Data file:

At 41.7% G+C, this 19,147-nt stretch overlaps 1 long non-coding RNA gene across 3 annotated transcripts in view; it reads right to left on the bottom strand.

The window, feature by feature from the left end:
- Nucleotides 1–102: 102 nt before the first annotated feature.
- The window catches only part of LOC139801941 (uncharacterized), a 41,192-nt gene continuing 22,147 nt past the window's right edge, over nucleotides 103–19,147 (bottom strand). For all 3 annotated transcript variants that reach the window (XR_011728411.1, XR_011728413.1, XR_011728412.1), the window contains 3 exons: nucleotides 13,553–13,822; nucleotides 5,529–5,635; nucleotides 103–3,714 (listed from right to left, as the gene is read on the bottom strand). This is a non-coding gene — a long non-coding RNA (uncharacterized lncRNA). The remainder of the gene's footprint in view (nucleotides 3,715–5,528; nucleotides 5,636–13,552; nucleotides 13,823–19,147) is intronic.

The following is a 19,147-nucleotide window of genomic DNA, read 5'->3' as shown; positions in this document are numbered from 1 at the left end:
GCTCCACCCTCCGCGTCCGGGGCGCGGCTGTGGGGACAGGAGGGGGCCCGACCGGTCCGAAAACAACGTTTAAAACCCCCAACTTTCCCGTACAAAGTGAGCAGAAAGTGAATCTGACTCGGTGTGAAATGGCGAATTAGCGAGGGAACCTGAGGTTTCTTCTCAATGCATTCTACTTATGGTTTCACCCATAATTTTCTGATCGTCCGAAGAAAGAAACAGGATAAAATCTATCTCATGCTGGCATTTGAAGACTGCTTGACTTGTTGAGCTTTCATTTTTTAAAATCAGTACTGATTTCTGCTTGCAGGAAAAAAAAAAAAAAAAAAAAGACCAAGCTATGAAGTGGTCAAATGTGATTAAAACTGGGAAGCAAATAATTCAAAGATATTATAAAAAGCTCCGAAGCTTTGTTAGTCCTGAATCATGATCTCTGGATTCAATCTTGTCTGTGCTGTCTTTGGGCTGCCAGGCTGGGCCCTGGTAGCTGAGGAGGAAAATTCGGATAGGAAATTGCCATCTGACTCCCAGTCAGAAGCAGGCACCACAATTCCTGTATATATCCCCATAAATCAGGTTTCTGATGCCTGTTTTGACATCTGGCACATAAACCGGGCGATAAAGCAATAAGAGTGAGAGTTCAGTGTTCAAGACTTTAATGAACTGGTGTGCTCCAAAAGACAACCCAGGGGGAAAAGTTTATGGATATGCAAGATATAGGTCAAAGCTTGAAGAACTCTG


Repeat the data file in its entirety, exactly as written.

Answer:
At 41.7% G+C, this 19,147-nt stretch overlaps 1 long non-coding RNA gene across 3 annotated transcripts in view; it reads right to left on the bottom strand.

The window, feature by feature from the left end:
- Nucleotides 1–102: 102 nt before the first annotated feature.
- The window catches only part of LOC139801941 (uncharacterized), a 41,192-nt gene continuing 22,147 nt past the window's right edge, over nucleotides 103–19,147 (bottom strand). For all 3 annotated transcript variants that reach the window (XR_011728411.1, XR_011728413.1, XR_011728412.1), the window contains 3 exons: nucleotides 13,553–13,822; nucleotides 5,529–5,635; nucleotides 103–3,714 (listed from right to left, as the gene is read on the bottom strand). This is a non-coding gene — a long non-coding RNA (uncharacterized lncRNA). The remainder of the gene's footprint in view (nucleotides 3,715–5,528; nucleotides 5,636–13,552; nucleotides 13,823–19,147) is intronic.

The following is a 19,147-nucleotide window of genomic DNA, read 5'->3' as shown; positions in this document are numbered from 1 at the left end:
GCTCCACCCTCCGCGTCCGGGGCGCGGCTGTGGGGACAGGAGGGGGCCCGACCGGTCCGAAAACAACGTTTAAAACCCCCAACTTTCCCGTACAAAGTGAGCAGAAAGTGAATCTGACTCGGTGTGAAATGGCGAATTAGCGAGGGAACCTGAGGTTTCTTCTCAATGCATTCTACTTATGGTTTCACCCATAATTTTCTGATCGTCCGAAGAAAGAAACAGGATAAAATCTATCTCATGCTGGCATTTGAAGACTGCTTGACTTGTTGAGCTTTCATTTTTTAAAATCAGTACTGATTTCTGCTTGCAGGAAAAAAAAAAAAAAAAAAAAGACCAAGCTATGAAGTGGTCAAATGTGATTAAAACTGGGAAGCAAATAATTCAAAGATATTATAAAAAGCTCCGAAGCTTTGTTAGTCCTGAATCATGATCTCTGGATTCAATCTTGTCTGTGCTGTCTTTGGGCTGCCAGGCTGGGCCCTGGTAGCTGAGGAGGAAAATTCGGATAGGAAATTGCCATCTGACTCCCAGTCAGAAGCAGGCACCACAATTCCTGTATATATCCCCATAAATCAGGTTTCTGATGCCTGTTTTGACATCTGGCACATAAACCGGGCGATAAAGCAATAAGAGTGAGAGTTCAGTGTTCAAGACTTTAATGAACTGGTGTGCTCCAAAAGACAACCCAGGGGGAAAAGTTTATGGATATGCAAGATATAGGTCAAAGCTTGAAGAACTCTG